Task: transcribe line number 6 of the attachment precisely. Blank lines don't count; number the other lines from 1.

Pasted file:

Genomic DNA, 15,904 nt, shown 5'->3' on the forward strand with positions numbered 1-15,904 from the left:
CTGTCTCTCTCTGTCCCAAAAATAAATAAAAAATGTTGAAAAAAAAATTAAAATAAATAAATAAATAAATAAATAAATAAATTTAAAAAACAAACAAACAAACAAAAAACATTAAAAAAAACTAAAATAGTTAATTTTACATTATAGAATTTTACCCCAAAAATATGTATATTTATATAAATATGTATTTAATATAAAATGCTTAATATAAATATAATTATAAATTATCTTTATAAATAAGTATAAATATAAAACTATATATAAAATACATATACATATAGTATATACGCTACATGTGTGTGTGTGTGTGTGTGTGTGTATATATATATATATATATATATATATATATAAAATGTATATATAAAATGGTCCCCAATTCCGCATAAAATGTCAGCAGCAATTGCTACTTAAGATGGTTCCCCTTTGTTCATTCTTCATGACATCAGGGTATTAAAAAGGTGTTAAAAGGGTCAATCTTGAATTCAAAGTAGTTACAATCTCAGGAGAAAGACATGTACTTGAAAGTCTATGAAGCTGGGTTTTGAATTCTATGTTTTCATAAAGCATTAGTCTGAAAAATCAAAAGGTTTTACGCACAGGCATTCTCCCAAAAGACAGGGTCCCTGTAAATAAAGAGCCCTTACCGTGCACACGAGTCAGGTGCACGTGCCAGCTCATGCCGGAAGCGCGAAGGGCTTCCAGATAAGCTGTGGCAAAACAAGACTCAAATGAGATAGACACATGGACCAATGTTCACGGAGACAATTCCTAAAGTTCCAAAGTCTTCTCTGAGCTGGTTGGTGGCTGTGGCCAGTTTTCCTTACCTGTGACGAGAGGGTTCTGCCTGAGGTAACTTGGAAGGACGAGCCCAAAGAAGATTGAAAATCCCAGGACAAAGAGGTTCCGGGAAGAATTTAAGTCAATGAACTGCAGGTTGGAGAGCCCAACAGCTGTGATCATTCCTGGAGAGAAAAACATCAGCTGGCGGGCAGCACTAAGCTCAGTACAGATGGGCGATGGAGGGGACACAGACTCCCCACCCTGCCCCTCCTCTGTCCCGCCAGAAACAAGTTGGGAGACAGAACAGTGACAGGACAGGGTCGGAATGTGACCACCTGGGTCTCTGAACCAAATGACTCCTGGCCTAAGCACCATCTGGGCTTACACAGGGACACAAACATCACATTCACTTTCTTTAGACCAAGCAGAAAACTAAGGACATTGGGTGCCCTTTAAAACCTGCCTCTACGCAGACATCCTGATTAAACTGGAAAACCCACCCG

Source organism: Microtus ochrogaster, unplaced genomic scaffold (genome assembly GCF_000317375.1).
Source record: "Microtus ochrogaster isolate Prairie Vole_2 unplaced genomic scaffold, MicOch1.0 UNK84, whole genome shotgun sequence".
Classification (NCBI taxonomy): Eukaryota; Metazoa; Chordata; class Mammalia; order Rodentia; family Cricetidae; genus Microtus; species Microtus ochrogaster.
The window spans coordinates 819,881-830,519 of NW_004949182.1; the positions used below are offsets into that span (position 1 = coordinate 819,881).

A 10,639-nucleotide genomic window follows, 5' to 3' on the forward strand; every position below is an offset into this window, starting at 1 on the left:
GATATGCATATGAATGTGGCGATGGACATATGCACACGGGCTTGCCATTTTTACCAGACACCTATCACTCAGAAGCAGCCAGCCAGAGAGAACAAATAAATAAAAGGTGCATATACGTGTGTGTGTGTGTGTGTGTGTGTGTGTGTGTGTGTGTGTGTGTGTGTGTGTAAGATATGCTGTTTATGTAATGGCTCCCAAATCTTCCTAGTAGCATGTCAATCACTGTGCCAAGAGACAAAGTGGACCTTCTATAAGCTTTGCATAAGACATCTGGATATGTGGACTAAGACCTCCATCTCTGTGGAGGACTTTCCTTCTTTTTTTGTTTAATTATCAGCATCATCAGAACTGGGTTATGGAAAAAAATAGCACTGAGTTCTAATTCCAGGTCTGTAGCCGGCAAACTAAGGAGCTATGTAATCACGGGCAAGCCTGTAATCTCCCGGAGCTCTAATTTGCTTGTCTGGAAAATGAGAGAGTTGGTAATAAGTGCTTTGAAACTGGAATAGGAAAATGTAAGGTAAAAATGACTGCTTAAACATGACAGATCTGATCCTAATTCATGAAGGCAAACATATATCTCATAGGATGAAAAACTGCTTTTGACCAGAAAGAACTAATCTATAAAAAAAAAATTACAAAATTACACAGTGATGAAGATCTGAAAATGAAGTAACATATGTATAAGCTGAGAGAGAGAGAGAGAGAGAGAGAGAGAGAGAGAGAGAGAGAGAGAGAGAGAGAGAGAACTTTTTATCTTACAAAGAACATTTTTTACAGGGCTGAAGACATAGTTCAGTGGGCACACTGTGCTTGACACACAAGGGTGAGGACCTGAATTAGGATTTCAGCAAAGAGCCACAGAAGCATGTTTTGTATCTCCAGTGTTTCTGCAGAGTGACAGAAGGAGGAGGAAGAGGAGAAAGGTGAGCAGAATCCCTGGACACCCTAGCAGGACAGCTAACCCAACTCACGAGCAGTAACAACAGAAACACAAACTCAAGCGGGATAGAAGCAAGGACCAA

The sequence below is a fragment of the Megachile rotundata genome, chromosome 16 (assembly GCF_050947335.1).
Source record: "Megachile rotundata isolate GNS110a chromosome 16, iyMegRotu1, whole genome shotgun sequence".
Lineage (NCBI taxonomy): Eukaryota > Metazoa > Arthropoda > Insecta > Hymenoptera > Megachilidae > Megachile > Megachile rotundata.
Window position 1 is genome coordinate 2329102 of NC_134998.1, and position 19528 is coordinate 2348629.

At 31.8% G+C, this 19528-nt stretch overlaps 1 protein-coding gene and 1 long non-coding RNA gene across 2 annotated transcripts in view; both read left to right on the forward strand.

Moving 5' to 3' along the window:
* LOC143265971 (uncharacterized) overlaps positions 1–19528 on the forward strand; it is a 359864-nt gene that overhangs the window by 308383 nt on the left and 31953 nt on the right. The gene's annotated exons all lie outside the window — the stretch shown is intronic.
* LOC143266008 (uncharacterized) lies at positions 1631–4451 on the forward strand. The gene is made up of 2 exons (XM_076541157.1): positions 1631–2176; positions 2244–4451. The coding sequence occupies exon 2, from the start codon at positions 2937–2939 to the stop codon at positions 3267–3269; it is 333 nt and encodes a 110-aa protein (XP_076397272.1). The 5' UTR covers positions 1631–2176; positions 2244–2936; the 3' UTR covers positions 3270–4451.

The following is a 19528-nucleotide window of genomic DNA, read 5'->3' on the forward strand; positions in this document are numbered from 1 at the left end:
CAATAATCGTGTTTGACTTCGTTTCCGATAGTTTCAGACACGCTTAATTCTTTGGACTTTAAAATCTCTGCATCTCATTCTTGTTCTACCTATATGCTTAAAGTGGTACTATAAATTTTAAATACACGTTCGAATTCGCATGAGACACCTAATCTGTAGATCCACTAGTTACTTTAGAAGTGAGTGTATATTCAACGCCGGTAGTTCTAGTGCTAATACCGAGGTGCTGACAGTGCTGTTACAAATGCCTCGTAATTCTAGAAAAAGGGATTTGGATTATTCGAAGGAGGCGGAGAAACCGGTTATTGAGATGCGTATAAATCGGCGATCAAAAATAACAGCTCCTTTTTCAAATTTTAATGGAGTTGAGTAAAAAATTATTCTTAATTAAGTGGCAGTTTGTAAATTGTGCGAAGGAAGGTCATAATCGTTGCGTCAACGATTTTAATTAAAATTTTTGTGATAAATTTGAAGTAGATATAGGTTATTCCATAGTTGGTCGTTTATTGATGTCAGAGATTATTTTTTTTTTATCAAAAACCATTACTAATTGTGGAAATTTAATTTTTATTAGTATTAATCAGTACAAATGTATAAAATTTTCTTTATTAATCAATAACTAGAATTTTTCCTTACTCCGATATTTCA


The window spans coordinates 819,881-830,519 of NW_004949182.1; the positions used below are offsets into that span (position 1 = coordinate 819,881).